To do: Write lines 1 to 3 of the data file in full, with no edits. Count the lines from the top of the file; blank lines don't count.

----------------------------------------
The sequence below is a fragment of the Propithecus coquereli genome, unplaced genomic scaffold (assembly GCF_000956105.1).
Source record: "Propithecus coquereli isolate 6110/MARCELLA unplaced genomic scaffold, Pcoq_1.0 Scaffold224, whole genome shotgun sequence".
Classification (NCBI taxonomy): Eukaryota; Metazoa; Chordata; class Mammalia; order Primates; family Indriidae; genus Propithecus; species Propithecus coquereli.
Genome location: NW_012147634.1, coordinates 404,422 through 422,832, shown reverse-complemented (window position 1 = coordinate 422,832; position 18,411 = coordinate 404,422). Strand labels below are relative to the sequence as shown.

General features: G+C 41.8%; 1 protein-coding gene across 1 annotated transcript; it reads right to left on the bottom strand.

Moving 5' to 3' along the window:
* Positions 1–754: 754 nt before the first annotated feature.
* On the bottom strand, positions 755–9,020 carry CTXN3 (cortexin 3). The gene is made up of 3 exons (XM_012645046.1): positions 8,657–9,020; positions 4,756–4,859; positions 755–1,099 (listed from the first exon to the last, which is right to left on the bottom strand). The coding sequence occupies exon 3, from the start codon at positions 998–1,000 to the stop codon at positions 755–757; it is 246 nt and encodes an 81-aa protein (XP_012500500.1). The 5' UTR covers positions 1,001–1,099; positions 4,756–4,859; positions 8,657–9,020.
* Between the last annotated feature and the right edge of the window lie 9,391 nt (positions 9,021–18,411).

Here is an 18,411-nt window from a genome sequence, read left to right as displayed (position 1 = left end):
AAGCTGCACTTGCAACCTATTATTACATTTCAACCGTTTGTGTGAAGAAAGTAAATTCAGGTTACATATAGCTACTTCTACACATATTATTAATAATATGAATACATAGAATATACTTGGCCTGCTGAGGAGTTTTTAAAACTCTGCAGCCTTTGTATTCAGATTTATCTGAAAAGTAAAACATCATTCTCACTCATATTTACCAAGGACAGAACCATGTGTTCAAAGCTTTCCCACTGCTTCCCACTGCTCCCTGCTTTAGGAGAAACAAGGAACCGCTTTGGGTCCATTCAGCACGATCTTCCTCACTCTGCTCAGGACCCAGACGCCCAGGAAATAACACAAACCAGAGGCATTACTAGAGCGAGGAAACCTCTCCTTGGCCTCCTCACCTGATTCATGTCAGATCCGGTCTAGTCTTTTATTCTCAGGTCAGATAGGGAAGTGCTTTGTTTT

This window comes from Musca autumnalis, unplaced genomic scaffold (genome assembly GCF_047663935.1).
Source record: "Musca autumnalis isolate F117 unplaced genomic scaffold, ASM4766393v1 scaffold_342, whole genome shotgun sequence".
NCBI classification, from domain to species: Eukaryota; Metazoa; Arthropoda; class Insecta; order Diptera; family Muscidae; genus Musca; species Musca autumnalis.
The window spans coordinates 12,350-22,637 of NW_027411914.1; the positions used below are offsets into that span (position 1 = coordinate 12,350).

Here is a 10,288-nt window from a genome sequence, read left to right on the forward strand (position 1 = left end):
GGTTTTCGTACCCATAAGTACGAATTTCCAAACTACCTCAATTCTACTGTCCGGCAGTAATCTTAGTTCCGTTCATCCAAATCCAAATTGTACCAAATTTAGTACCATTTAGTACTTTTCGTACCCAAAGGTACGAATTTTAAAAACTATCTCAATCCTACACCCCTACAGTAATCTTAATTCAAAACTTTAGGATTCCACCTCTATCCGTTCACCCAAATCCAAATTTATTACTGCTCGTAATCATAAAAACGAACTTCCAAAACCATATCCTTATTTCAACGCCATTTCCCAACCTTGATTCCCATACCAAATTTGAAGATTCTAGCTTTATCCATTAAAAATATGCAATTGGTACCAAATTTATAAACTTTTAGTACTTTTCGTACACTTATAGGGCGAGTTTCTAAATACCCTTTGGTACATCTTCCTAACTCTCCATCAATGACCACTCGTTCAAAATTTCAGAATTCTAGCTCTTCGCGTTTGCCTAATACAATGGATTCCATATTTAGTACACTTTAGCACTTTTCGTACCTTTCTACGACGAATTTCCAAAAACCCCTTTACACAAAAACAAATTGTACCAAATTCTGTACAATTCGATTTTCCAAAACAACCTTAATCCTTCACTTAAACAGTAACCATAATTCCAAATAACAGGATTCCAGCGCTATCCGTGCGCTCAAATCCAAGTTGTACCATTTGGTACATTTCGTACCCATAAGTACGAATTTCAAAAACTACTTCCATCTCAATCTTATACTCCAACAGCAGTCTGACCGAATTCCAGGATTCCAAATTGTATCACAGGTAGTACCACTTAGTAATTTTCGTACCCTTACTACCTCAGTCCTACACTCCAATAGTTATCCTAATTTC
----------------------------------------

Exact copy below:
The sequence below is a fragment of the Propithecus coquereli genome, unplaced genomic scaffold (assembly GCF_000956105.1).
Source record: "Propithecus coquereli isolate 6110/MARCELLA unplaced genomic scaffold, Pcoq_1.0 Scaffold224, whole genome shotgun sequence".
Classification (NCBI taxonomy): Eukaryota; Metazoa; Chordata; class Mammalia; order Primates; family Indriidae; genus Propithecus; species Propithecus coquereli.